Why Elon Musk is the richest person on the planet and you are not

    In remarkable timing, today, two major financial milestones occurred on the same day.

    Thanks to a relentless surge to Tesla’s share price, the company overtook Facebook as the 5th largest company by Market Cap. Tesla now follows Apple, Microsoft, Amazon and Google as the highest valued companies available on major US stock exchanges the NYSE and Nasdaq.

    With such a rapid rise to the top 5 club, it’s worth looking up the list at the distance Tesla has to climb to the top spot. The following list is the value of each company by Market Cap.

    The second milestone was that Elon Musk has taken the mantel of being the richest person on the planet, overtaking Amazon’s founder and CEO Jeff Bezos. Musk is now worth some A$250 Billion on the back of his share portfolio in Tesla and with the stock putting on an amazing 17,000% since going public back in June 2010.

    On the surface, it’s a historic rise that makes no sense on the traditional evaluations of earnings multiples, but those who look deeper can understand why $TSLA just won’t quit.

    Elon is an engineer

    Unlike most founders or CEOs at companies, Musk isn’t an expert in managing people, but rather leading by example. Key to the success of Tesla and all Musk properties, is the ability to distill problems into their most basic elements, then gets about solving them.

    When you’re in the top spot at a company, your job description is essentially problem solver. Your whole day will contain employees presenting you with issues and if you get lucky they’ll present you with option A or option B. If you get really lucky, there’ll be an obvious choice, like a direction that would create a cheaper and better product, but most of the time, you’re making a choice that is going to suck every way till Sunday.

    Musk has a fairly unique ability to see problems as opportunities and definitely uses the mantra of innovating out of a problem. The limitations are not ones imposed by his board, or external factors, but rather the absolute restriction of the physics, with everything that is technically possible, seemingly on the table.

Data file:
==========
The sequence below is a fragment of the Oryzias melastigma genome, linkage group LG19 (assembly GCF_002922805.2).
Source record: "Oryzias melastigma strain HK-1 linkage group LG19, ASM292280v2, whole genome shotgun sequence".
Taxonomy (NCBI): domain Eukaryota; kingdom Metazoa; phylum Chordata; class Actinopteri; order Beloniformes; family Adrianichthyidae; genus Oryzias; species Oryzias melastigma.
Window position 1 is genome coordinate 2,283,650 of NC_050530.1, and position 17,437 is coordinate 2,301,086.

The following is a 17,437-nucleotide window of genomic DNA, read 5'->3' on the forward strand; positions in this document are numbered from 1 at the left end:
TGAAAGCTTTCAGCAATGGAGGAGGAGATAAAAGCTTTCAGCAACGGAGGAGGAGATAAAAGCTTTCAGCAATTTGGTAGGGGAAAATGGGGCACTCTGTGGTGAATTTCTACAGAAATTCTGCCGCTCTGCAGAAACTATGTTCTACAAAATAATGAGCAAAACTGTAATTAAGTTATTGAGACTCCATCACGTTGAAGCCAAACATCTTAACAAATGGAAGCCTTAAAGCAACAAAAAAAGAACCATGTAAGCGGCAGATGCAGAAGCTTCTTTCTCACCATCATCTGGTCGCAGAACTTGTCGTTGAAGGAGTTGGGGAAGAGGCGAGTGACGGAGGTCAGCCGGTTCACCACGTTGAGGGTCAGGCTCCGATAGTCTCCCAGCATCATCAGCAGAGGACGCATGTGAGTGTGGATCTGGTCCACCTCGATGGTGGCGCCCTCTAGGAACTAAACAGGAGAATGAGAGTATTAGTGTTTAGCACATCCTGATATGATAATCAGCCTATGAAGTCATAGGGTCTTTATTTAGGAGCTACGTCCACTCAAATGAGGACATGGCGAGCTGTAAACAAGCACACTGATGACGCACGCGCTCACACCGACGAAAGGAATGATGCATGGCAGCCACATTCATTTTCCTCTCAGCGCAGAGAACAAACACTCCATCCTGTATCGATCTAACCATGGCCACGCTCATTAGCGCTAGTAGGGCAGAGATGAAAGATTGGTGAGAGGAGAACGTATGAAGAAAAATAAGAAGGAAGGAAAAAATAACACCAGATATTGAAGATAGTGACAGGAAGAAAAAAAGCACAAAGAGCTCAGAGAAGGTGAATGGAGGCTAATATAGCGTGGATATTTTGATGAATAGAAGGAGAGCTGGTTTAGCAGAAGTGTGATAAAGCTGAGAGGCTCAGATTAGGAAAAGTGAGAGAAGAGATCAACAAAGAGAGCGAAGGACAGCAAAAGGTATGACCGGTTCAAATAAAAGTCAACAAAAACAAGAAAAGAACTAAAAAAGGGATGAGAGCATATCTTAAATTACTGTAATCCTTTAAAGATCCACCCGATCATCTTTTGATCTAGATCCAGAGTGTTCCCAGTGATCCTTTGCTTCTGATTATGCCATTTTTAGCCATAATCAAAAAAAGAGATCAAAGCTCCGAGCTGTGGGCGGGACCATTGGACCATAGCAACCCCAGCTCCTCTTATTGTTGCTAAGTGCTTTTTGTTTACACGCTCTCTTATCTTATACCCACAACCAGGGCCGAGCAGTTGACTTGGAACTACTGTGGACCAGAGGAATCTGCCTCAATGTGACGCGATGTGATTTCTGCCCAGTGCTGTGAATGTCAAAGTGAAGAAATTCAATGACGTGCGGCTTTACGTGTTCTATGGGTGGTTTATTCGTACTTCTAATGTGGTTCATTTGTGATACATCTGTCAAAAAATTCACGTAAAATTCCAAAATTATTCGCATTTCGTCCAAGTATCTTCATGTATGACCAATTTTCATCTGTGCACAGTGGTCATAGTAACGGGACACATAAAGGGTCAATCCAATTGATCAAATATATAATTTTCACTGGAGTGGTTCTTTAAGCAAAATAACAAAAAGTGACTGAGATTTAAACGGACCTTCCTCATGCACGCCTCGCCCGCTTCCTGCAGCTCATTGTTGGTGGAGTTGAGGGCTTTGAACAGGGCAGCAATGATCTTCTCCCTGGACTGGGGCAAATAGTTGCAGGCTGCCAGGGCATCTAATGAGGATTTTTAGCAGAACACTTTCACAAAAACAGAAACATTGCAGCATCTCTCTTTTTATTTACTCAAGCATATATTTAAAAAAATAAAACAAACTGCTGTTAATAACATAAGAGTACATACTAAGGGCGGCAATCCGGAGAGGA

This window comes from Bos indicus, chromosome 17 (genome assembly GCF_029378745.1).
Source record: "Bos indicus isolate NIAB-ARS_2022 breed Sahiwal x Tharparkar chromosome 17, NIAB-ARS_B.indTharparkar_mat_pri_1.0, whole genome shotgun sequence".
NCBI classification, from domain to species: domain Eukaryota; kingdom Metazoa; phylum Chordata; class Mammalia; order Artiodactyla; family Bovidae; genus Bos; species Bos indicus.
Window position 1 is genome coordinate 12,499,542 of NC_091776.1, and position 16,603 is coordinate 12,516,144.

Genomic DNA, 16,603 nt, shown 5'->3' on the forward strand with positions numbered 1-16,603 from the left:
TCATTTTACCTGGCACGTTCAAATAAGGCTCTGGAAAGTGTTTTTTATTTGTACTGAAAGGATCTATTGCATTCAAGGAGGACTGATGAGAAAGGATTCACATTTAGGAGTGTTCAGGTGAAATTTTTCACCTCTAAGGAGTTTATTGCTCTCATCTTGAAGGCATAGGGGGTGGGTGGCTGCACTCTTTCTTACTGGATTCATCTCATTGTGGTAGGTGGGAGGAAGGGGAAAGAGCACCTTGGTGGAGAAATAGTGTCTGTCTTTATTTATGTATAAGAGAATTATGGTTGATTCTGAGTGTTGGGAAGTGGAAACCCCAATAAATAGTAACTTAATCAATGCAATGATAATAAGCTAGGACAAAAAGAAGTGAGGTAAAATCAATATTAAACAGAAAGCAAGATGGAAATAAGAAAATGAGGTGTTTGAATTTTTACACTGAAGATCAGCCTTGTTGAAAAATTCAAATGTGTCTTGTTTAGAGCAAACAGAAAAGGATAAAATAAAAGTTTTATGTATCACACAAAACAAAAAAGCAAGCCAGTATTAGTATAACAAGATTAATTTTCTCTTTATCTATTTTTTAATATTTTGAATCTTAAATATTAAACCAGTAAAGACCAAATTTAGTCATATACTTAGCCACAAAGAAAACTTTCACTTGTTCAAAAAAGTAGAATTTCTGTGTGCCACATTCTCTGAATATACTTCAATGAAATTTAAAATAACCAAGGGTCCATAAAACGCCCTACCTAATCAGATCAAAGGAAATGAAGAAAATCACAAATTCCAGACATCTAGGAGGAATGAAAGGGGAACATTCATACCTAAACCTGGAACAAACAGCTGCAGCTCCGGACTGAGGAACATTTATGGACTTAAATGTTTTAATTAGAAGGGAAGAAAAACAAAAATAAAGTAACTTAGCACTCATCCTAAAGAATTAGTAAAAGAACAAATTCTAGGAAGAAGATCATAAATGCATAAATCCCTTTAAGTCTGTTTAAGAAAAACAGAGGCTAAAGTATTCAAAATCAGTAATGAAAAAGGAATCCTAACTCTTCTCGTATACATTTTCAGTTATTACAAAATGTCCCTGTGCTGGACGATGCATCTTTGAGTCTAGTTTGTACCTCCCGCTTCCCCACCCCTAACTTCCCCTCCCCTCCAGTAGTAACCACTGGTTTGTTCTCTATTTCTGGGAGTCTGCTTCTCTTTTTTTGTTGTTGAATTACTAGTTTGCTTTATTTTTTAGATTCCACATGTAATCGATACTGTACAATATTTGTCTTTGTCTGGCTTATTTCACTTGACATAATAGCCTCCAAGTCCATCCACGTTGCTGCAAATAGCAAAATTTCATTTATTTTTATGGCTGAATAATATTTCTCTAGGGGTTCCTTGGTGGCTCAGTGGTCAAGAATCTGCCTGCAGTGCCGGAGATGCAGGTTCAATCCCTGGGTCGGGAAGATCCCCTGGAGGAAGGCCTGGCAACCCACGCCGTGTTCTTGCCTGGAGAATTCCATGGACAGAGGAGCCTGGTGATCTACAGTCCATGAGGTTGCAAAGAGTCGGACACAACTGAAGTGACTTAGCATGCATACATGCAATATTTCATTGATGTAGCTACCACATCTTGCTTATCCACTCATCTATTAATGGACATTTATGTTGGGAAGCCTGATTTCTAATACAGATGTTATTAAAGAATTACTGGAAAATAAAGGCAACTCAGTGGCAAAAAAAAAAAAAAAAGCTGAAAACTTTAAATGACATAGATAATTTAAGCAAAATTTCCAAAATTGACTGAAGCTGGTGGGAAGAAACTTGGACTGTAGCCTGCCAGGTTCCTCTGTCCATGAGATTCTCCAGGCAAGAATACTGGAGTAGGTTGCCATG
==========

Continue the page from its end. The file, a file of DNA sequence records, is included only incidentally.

Most CEOs sit in meetings, evaluating the risk profile of implementing solution A vs solution B, but Musk has a laser-like focus on solving the technical problem, while preserving the experience and price point of the end-user.

    It would be easy in a company like Tesla that has profits rolling in, a soaring share price and market cap, to take your foot off the accelerator and by more conservative in your targets. Musk continues to push hard on the team to get great at their core competencies and deliver on aggressive timelines that makes the competition blush.

    Elon bets on himself

    There’s been so many times that Musk has been willing to invest his person wealth in a project, Tesla and SpaceX being prime examples, that would take his net worth to zero.

    After co-founding Zip2, he later sold it to Compaq for US$307 million in 1999.

    Musk then investing his money in, an online bank. This later merged with Confinity in 2000, which had launched PayPal which by October 2002, was bought by eBay for a cool $1.5 billion.

    Most people with that level of wealth would hang up their entrepreneurial ambitions and live comfortably. Around the age of 30, this would have been the easy option, but Elon wasn’t done leaving his mark on the world and dreamed much bigger than most.

    Musk decided to start, and take a very different route than most startups. Instead of pitching investors and protecting his own wealth, Musk believed so dearly in the idea of reusable rockets to reduce the cost of space travel, that he invest much of his personal wealth into SpaceX.

    Famously that company had 3 unsuccessful launches (read explosions), until Falcon 1, Flight 4 was ultimately a success and made it to orbit. This iteration on the design is the engineering marvel that is Musk.